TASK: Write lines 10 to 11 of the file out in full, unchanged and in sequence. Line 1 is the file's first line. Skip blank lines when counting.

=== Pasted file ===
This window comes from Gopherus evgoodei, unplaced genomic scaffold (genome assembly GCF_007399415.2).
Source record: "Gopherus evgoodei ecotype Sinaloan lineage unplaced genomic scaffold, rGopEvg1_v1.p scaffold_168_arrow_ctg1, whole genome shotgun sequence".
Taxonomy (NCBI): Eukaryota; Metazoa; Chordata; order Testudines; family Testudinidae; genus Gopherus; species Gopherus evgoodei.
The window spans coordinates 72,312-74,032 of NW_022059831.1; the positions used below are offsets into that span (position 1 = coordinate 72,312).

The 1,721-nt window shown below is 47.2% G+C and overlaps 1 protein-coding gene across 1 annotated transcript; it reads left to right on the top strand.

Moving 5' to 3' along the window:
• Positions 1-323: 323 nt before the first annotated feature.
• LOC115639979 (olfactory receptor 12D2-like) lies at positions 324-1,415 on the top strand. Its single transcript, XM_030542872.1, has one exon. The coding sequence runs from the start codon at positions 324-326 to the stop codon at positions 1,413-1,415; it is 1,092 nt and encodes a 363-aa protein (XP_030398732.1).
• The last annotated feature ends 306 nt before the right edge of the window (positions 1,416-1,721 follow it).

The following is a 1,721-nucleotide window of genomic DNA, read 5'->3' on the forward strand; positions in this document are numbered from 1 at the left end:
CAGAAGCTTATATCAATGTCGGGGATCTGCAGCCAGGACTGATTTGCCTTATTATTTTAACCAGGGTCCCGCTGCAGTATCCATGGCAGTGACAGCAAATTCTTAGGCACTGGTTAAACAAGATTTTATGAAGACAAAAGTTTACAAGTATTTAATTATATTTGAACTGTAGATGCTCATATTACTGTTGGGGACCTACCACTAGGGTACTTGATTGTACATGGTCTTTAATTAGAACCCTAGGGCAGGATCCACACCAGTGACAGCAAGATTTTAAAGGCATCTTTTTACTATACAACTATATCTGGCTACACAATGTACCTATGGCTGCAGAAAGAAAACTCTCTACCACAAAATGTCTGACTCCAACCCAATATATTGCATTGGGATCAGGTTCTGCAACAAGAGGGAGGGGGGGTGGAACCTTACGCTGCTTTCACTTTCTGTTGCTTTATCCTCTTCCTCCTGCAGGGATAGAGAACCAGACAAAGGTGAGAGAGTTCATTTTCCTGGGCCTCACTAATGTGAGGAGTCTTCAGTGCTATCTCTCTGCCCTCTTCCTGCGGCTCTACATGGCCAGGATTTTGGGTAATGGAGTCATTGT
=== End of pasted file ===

The following is a 1,721-nucleotide window of genomic DNA, read 5'->3' on the forward strand; positions in this document are numbered from 1 at the left end:
CAGAAGCTTATATCAATGTCGGGGATCTGCAGCCAGGACTGATTTGCCTTATTATTTTAACCAGGGTCCCGCTGCAGTATCCATGGCAGTGACAGCAAATTCTTAGGCACTGGTTAAACAAGATTTTATGAAGACAAAAGTTTACAAGTATTTAATTATATTTGAACTGTAGATGCTCATATTACTGTTGGGGACCTACCACTAGGGTACTTGATTGTACATGGTCTTTAATTAGAACCCTAGGGCAGGATCCACACCAGTGACAGCAAGATTTTAAAGGCATCTTTTTACTATACAACTATATCTGGCTACACAATGTACCTATGGCTGCAGAAAGAAAACTCTCTACCACAAAATGTCTGACTCCAACCCAATATATTGCATTGGGATCAGGTTCTGCAACAAGAGGGAGGGGGGGTGGAACCTTACGCTGCTTTCACTTTCTGTTGCTTTATCCTCTTCCTCCTGCAGGGATAGAGAACCAGACAAAGGTGAGAGAGTTCATTTTCCTGGGCCTCACTAATGTGAGGAGTCTTCAGTGCTATCTCTCTGCCCTCTTCCTGCGGCTCTACATGGCCAGGATTTTGGGTAATGGAGTCATTGT